Channel Picture Gets Blurry with Big Screen TVs

Discussion
Sep 25, 2006

By George Anderson


It’s a well established fact that consumers have more choices than ever before when it comes to shopping for items in common categories including food, beverages, general merchandise, and health and beauty care.


The blurring of channels, however, has continued to spread as products such as washing machines, dryers, and televisions that once were controlled by one or two channels have begun popping up for sale in other retail formats.


A Wall Street Journal report said the phenomena is becoming particularly pronounced in the big-screen television category where retailers such as Best Buy, Circuit City, Costco, Home Depot, Kohl’s, Office Depot, Sears, Target and Wal-Mart have all tried to get a share of the $20.2 billion flat screen TV market.


“Competition has just exploded,” says Greg Petersen, a Philips North America vice president and a member of the company’s international retail board.


Of particular concern to retailers established in the business, such as Best Buy and Circuit City, is the prospect of a price war. Both companies owe much of their recent top and bottom line growth to the sales of big screen televisions.


Home Depot is one of the non-traditional retailers looking into whether flat screen televisions are a good fit for the company. Right now, the retailer lists 38 flat-panel televisions on its web site but does not sell any in stores. The company, according to unnamed sources in the WSJ article, is looking to test sales of televisions in its stores.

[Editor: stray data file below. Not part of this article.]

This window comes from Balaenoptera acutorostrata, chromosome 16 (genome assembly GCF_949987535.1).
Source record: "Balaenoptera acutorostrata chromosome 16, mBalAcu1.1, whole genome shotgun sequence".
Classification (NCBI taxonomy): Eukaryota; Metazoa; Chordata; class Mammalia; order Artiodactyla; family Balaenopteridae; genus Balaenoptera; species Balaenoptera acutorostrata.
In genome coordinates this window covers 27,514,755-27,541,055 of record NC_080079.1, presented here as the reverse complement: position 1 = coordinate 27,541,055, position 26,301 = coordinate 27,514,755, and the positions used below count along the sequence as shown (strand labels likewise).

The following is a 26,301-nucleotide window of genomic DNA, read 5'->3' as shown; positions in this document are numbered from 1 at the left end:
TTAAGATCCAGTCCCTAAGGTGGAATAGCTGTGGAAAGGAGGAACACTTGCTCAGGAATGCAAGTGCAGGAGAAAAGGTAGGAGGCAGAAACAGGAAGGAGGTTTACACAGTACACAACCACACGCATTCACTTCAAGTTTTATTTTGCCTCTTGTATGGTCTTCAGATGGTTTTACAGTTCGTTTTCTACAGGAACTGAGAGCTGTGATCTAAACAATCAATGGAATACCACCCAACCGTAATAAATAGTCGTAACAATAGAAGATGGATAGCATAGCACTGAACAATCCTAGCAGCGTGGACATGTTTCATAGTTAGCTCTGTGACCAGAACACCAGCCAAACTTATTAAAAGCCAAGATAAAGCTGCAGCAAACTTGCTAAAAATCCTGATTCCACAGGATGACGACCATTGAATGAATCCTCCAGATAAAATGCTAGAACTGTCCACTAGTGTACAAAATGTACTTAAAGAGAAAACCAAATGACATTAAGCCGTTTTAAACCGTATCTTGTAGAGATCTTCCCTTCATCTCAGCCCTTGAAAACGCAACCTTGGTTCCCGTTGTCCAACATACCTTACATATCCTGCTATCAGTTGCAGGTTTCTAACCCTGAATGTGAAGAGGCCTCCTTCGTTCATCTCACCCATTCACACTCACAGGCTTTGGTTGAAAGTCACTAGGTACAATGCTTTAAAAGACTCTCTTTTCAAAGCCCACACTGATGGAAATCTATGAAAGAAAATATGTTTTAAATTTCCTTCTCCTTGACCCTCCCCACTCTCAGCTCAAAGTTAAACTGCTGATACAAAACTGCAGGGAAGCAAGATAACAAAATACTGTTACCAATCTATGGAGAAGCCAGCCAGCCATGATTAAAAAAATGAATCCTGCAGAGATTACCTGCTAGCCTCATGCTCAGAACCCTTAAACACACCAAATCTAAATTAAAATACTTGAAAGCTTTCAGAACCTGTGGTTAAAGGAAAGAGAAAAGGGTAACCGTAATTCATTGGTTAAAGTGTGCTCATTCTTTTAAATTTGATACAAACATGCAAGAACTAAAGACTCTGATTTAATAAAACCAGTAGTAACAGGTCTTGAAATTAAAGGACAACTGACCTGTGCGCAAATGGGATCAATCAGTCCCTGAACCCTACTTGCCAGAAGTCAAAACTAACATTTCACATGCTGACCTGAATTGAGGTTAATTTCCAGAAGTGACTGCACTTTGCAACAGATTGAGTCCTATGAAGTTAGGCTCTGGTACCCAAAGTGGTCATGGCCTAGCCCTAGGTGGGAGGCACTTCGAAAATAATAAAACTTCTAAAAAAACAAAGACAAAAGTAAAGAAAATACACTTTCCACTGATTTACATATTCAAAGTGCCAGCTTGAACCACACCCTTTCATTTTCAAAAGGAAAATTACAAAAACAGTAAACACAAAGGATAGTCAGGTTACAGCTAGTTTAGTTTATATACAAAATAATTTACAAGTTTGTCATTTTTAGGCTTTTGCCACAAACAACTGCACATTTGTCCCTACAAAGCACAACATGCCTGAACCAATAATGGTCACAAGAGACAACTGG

Office Depot is already selling televisions in its stores. The retailers sees TV as complementary to personal computers and monitor sales. “Our entry is absolutely a convenience play for our core customer,” said John Lostroscio, vice president of merchandising.


The chain, according to Mr. Lostroscio, is moving into the larger flat-panel TV business after having a positive experience selling 20-inch sets. By October, he said, 400 Office Depot stores will stock 10 to 12 flat-panel models, including a 42-inch TV.


Mr. Lostroscio also said the chain has been testing computer-repair services and was looking to expand that to include home and office installation of TVs, as well.


Discussion Questions: What is your take on the growing number of retailers moving into big screen TV sales? Where is channel blurring heading? What other
categories do you see becoming up for grabs that were once controlled by a one or two channels?

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10 Comments on "Channel Picture Gets Blurry with Big Screen TVs"


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Kai Clarke
Guest
15 years 7 months ago

This is a natural, evolutionary, retail move. The same consumers who purchase TVs come into a Home Depot or an Office Depot, and these stores already sell complementary products like computers or cables and electronics. With a category which represents both strong demand and strong growth, this is a natural event for these retailers to consider how their store would be able to position this product and support it within their internal supply chain channel. All of these retailers should be offering these TV products. The best part here is that everyone wins, especially the consumer when more retailers compete. We should see lower prices during the holidays, and greater availability. This will mean better choice and market sensitive product positioning for the consumer as well.

Jeremy Sacker
Guest
Jeremy Sacker
15 years 7 months ago